Jason Mitchell’s self-published manifesto against replication studies (studies that try to reproduce a previously published significant result) and null results (those that fail to find a significant effect) has been flying around the psychology blogosphere. Neuroskeptic, Neuropolarbear, Neuroconscience, Drug Monkey, True Brain, and Richard Tomasett have already weighed in with great insight, but I still thought I’d add my two cents, if only so that I can get my thoughts down and stop ranting to my friends about it over Gchat.
First, why should we care what Jason Mitchell says? For starters, he’s Professor Jason Mitchell, Ph.D., a full professor at Harvard who is influential in my field of cognitive/social neuroscience. His lab has done great work that I really admire and that has shaped how I think about and approach my own research. For example, he found that we value social things in the same way that we value money or food: people are willing to give up money to be fair or to tell a stranger something about themselves, and when they do so, reward-related regions of the brain become active.
Given what the Mitchell Lab studies, I find it interesting (ironic?) that he wrote ~5000 words stating that 1) replication studies and null results have no value and 2) replication studies are unfair to the scientists who produced the original work being replicated.
For point 1), Professor Mitchell notes that failed replications can result from screwing up methods in some way – messing up your code, contaminating a sample, etc. And he’s right! If you follow Paper X’s reported methods and get different results, you could have made a mistake in following those methods.
BUT you also could have exactly followed Paper X’s reported methods but not done everything exactly as the authors of Paper X did. Maybe Paper X’s participants were run in the morning when they were more alert, and your participants were run in the afternoon during that post-lunch funk.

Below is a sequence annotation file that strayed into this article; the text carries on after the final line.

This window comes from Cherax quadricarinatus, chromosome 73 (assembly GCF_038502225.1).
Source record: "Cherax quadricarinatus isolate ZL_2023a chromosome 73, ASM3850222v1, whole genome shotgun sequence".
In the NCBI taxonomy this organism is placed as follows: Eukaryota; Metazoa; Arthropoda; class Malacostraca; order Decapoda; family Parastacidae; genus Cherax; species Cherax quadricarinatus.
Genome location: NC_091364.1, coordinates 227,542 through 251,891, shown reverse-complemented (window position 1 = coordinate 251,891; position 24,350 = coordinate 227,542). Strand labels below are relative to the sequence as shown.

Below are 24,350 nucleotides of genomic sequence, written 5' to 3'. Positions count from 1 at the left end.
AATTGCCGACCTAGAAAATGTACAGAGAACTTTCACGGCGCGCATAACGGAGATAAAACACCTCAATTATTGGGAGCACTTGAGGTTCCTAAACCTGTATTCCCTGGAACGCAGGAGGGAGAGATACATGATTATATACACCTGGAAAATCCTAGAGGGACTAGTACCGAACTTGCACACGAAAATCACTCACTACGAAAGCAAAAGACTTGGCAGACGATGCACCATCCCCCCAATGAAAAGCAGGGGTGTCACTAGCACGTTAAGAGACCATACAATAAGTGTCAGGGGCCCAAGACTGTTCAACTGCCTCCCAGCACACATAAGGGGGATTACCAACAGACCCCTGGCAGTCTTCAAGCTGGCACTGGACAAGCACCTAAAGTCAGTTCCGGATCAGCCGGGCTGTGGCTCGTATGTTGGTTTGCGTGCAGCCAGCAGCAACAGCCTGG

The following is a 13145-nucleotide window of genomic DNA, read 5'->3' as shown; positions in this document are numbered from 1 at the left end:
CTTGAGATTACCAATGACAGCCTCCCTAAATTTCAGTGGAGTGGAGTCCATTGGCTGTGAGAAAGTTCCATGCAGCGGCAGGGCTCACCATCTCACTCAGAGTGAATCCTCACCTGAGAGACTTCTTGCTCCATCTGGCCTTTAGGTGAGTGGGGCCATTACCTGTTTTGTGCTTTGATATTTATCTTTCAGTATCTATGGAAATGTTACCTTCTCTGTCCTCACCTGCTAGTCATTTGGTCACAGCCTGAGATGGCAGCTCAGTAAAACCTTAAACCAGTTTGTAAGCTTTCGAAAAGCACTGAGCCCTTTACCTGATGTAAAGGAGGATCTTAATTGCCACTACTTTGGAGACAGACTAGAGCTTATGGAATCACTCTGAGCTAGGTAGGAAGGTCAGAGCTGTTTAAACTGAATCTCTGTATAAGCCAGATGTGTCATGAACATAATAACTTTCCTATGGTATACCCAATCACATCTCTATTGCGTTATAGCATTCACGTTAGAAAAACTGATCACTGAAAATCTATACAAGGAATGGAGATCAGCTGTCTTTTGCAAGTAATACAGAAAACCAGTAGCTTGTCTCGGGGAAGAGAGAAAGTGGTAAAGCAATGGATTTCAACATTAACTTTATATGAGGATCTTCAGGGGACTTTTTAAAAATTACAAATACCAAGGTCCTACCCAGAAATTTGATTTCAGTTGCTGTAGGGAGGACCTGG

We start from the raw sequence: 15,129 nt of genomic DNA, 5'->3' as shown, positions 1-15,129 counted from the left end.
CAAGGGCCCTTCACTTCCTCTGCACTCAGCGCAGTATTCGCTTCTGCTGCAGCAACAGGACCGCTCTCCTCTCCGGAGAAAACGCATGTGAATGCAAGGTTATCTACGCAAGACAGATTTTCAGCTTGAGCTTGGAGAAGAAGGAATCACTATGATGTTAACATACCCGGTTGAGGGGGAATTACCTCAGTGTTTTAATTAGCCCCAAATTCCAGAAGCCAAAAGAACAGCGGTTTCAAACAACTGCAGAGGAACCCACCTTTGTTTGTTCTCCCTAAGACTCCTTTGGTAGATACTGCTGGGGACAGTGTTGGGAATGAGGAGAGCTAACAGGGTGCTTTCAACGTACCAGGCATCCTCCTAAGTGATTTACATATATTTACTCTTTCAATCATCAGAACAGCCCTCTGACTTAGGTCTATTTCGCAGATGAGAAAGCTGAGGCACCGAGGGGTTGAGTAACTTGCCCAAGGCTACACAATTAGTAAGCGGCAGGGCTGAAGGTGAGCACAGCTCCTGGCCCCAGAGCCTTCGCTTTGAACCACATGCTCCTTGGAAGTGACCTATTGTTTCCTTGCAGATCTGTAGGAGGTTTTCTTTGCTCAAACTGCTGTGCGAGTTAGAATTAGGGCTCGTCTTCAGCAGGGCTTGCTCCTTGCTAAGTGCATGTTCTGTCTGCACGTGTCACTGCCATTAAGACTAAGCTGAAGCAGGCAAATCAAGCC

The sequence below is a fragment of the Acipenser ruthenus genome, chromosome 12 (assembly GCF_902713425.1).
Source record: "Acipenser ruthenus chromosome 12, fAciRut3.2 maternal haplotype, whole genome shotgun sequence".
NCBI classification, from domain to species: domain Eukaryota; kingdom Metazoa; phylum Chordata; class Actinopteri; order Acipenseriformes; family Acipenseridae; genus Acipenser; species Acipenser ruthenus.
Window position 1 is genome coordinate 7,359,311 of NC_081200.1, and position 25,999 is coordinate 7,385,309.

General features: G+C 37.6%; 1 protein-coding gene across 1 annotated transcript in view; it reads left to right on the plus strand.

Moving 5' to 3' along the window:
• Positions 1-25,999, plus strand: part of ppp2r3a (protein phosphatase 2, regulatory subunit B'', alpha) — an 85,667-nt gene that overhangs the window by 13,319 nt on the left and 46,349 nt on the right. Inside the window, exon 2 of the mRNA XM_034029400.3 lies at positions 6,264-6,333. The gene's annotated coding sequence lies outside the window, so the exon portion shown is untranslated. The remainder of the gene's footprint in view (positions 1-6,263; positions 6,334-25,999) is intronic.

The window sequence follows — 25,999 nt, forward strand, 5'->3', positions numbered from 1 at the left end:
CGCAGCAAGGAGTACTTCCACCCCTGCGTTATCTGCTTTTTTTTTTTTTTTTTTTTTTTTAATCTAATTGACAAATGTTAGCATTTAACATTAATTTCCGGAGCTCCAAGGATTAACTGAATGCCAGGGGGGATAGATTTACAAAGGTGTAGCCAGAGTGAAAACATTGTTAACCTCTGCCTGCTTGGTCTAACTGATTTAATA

Or maybe Paper X came from a lab with mostly male experimenters, and your lab is mostly females. We recently learned that rodents are stressed by male researchers, so maybe you didn’t replicate because your testing environment was less stressful. As Neuroconscience notes, there are plenty of #methodswedontreport – things that we do but do not bother writing down in a published paper. Discovering these legitimate factors that could explain a failure to replicate is scientifically valuable and part of the scientific method.
Furthermore, the same screw-ups that can cause a replication to fail can also cause a study to produce significant positive findings – findings that can then be published in peer-reviewed journals and treated as fact. The problem with Professor Mitchell’s case is that he argues that all positive findings are true, and all null results are false.
That simply isn’t the case. Even without intent to deceive (fraud or cherry-picking data), sometimes you get a false positive just due to random chance, as I’ve noted before.
As to point 2), I agree that reporting failures to replicate can be taken as criticisms against or even bullying of the original authors. As Professor Mitchell puts it, “You found an effect. I did not. One of us is the inferior scientist.”
Such an attitude is flat out wrong. The field should never jump to conclusions that the original authors are poor scientists (or worse, fraudulent ones). In the same vein, it also should not jump to the conclusion that the replicating authors are poor scientists.
Instead, we should follow the evidence. Given one positive finding and one negative finding, can we empirically determine what extraneous factors could have caused these different results? If not, it could be that either finding is due to random chance, so the study should be repeated until the balance of evidence tips one way or the other.
In my ideal world, science would not be about egos and proving yourself right or someone else wrong. It should be about hunting down the Truth. Our main weapon is the scientific method, which is inherently based upon supporting or disproving hypotheses.
In the real world, scientists are people too. We have egos that can be bruised and feelings that can be hurt. The danger is when, in trying to protect our egos from being battered, we shift our goal from Finding the Truth to Proving Ourselves Right and shift the facts to fit our story rather than shifting the story to fit our facts.